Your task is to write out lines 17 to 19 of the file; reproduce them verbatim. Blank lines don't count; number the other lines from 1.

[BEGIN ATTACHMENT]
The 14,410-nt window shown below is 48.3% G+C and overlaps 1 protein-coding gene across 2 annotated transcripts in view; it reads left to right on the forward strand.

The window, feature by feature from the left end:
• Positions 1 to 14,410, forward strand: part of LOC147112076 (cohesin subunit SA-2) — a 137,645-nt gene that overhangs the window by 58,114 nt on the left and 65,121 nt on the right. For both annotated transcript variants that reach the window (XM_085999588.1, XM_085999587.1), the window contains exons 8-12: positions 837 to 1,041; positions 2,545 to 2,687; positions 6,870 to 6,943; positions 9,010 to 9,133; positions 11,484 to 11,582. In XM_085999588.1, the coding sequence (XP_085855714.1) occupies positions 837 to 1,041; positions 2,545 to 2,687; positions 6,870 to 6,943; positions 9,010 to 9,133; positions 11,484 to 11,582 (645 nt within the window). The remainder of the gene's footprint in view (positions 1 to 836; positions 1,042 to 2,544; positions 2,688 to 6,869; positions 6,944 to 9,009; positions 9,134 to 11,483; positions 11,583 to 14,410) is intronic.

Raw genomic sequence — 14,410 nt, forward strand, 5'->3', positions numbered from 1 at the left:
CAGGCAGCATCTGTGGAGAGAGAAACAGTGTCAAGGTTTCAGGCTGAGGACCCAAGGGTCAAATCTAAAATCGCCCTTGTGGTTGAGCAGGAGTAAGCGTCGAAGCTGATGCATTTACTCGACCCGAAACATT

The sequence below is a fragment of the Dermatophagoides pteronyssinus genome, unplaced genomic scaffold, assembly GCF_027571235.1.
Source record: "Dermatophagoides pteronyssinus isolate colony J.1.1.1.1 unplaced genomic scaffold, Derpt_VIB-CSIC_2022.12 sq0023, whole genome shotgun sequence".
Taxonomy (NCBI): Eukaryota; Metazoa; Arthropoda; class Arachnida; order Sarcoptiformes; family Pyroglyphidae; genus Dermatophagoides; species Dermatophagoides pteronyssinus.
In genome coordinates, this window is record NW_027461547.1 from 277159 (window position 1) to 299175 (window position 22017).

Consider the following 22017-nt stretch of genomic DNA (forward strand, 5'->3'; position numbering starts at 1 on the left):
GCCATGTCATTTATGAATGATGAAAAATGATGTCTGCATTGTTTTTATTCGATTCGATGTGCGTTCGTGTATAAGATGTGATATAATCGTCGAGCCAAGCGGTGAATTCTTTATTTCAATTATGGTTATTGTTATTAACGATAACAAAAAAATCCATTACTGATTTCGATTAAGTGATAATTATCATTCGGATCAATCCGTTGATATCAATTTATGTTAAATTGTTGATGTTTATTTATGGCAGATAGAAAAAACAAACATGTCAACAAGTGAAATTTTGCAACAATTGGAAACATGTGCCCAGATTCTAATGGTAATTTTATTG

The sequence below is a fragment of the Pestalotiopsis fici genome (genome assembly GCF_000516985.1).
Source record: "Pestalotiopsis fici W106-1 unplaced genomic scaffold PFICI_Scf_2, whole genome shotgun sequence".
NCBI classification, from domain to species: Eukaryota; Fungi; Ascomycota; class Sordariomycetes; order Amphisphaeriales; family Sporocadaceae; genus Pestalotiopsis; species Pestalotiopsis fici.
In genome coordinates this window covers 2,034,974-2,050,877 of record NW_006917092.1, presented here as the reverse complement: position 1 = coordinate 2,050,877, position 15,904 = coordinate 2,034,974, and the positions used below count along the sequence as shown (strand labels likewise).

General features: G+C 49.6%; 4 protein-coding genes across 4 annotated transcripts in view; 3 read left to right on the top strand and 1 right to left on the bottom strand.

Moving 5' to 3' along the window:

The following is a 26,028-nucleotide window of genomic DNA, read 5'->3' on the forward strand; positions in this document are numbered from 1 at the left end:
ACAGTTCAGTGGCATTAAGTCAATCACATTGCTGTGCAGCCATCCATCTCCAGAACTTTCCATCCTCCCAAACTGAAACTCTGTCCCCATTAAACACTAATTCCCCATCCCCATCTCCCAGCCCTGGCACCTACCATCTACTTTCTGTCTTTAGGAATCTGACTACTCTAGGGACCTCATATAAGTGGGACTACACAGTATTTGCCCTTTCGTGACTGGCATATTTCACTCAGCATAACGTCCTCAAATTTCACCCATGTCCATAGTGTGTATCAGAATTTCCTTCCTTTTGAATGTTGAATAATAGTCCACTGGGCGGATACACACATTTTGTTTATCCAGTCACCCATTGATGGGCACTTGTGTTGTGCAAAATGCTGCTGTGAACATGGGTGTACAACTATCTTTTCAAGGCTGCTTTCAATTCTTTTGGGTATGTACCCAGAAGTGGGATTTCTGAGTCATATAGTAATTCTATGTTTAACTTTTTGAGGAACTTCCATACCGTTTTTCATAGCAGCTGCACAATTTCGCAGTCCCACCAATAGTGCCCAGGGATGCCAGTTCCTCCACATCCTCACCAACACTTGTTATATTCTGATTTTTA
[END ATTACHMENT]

Moving 5' to 3' along the window:

The following is a 26,028-nucleotide window of genomic DNA, read 5'->3' on the forward strand; positions in this document are numbered from 1 at the left end:
ACAGTTCAGTGGCATTAAGTCAATCACATTGCTGTGCAGCCATCCATCTCCAGAACTTTCCATCCTCCCAAACTGAAACTCTGTCCCCATTAAACACTAATTCCCCATCCCCATCTCCCAGCCCTGGCACCTACCATCTACTTTCTGTCTTTAGGAATCTGACTACTCTAGGGACCTCATATAAGTGGGACTACACAGTATTTGCCCTTTCGTGACTGGCATATTTCACTCAGCATAACGTCCTCAAATTTCACCCATGTCCATAGTGTGTATCAGAATTTCCTTCCTTTTGAATGTTGAATAATAGTCCACTGGGCGGATACACACATTTTGTTTATCCAGTCACCCATTGATGGGCACTTGTGTTGTGCAAAATGCTGCTGTGAACATGGGTGTACAACTATCTTTTCAAGGCTGCTTTCAATTCTTTTGGGTATGTACCCAGAAGTGGGATTTCTGAGTCATATAGTAATTCTATGTTTAACTTTTTGAGGAACTTCCATACCGTTTTTCATAGCAGCTGCACAATTTCGCAGTCCCACCAATAGTGCCCAGGGATGCCAGTTCCTCCACATCCTCACCAACACTTGTTATATTCTGATTTTTA